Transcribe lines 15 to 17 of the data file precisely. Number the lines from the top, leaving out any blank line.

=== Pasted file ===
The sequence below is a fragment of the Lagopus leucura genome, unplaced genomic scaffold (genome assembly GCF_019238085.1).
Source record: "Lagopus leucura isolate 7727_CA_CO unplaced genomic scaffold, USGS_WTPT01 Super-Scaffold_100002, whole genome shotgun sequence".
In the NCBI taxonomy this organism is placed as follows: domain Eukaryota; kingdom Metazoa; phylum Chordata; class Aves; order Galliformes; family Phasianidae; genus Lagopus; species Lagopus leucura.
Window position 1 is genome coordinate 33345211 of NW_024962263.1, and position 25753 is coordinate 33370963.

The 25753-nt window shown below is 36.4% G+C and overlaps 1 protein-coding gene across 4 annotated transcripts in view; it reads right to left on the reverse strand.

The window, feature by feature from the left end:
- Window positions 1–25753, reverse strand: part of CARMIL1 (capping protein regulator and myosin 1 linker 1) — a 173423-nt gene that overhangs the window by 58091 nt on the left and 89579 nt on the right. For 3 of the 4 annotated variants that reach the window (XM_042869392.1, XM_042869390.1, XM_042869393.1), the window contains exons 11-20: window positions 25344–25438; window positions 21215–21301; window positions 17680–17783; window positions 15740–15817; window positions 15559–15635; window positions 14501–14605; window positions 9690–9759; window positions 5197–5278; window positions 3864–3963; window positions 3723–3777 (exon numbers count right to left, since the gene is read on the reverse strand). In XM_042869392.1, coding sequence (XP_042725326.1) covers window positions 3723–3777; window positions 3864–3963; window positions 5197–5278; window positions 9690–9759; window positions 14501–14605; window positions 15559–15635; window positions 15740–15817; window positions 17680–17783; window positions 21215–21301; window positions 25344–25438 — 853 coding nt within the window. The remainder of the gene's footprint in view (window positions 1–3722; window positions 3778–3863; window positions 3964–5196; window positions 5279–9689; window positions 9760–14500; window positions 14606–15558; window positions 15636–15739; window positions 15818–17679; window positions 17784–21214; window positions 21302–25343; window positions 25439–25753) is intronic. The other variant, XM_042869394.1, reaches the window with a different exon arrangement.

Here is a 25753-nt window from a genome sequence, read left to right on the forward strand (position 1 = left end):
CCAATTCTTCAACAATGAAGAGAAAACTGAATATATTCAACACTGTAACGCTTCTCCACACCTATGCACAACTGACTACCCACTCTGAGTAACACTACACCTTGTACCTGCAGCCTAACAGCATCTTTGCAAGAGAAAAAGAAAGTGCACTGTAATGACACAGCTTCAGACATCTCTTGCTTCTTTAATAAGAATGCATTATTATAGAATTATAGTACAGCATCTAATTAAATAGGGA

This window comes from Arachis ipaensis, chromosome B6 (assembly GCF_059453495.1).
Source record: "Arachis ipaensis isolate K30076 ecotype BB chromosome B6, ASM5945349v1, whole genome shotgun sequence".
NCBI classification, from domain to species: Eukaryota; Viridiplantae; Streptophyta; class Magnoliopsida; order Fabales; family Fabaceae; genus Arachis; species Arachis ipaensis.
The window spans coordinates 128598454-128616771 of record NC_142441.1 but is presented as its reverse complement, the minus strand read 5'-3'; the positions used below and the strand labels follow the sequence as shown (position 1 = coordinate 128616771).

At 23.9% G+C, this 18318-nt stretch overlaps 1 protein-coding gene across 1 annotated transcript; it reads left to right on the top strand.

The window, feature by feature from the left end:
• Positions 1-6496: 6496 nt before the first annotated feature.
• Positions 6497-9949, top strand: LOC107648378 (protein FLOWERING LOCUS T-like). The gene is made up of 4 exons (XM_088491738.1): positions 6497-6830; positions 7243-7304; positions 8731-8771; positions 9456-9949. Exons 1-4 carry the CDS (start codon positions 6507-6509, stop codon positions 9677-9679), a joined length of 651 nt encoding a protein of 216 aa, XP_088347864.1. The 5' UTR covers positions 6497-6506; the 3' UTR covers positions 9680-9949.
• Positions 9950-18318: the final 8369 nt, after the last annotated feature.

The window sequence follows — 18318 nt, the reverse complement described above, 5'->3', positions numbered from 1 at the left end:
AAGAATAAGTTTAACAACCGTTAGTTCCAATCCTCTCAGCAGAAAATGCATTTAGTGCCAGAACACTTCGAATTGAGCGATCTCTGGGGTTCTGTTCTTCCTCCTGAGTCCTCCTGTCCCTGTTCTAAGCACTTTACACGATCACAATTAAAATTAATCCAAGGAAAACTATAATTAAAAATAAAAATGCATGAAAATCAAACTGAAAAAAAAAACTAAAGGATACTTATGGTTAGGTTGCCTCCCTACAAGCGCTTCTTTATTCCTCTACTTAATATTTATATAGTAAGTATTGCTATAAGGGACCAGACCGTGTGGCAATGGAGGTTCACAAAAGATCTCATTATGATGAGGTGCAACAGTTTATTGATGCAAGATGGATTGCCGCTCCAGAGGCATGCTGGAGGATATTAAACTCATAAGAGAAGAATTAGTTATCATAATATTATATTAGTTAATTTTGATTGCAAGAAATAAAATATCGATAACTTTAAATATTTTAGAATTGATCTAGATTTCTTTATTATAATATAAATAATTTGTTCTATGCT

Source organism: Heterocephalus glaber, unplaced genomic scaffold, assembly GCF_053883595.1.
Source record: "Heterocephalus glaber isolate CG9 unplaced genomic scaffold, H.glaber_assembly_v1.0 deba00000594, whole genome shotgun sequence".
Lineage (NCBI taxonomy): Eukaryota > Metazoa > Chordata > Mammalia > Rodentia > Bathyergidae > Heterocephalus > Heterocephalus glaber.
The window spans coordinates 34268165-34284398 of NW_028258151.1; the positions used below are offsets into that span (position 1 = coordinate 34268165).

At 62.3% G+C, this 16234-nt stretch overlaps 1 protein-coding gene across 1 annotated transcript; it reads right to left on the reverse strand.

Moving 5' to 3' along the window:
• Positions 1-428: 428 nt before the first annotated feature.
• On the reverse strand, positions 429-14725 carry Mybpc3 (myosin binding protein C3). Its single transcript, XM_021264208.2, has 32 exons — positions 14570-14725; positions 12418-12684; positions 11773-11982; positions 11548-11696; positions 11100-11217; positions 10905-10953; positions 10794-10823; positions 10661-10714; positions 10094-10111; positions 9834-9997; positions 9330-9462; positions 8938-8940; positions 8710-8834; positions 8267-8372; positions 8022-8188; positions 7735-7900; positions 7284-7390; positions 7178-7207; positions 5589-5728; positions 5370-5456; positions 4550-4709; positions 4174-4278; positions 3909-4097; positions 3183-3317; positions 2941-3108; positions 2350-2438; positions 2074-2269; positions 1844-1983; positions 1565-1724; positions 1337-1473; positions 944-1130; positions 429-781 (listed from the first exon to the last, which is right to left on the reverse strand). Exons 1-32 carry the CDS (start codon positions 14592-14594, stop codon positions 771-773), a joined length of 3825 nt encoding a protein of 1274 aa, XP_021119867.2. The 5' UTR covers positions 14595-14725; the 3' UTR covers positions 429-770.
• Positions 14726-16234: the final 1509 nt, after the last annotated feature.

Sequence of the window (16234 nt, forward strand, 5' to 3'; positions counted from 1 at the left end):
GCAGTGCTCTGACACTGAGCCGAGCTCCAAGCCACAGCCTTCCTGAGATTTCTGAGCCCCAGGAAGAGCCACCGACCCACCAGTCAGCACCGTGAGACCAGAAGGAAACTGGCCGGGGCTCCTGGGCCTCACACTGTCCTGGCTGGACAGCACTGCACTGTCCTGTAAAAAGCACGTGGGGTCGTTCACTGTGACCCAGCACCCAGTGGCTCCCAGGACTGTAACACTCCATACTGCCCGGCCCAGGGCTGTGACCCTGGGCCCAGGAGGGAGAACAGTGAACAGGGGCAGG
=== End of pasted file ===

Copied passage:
The window, feature by feature from the left end:
• Positions 1-6496: 6496 nt before the first annotated feature.
• Positions 6497-9949, top strand: LOC107648378 (protein FLOWERING LOCUS T-like). The gene is made up of 4 exons (XM_088491738.1): positions 6497-6830; positions 7243-7304; positions 8731-8771; positions 9456-9949. Exons 1-4 carry the CDS (start codon positions 6507-6509, stop codon positions 9677-9679), a joined length of 651 nt encoding a protein of 216 aa, XP_088347864.1. The 5' UTR covers positions 6497-6506; the 3' UTR covers positions 9680-9949.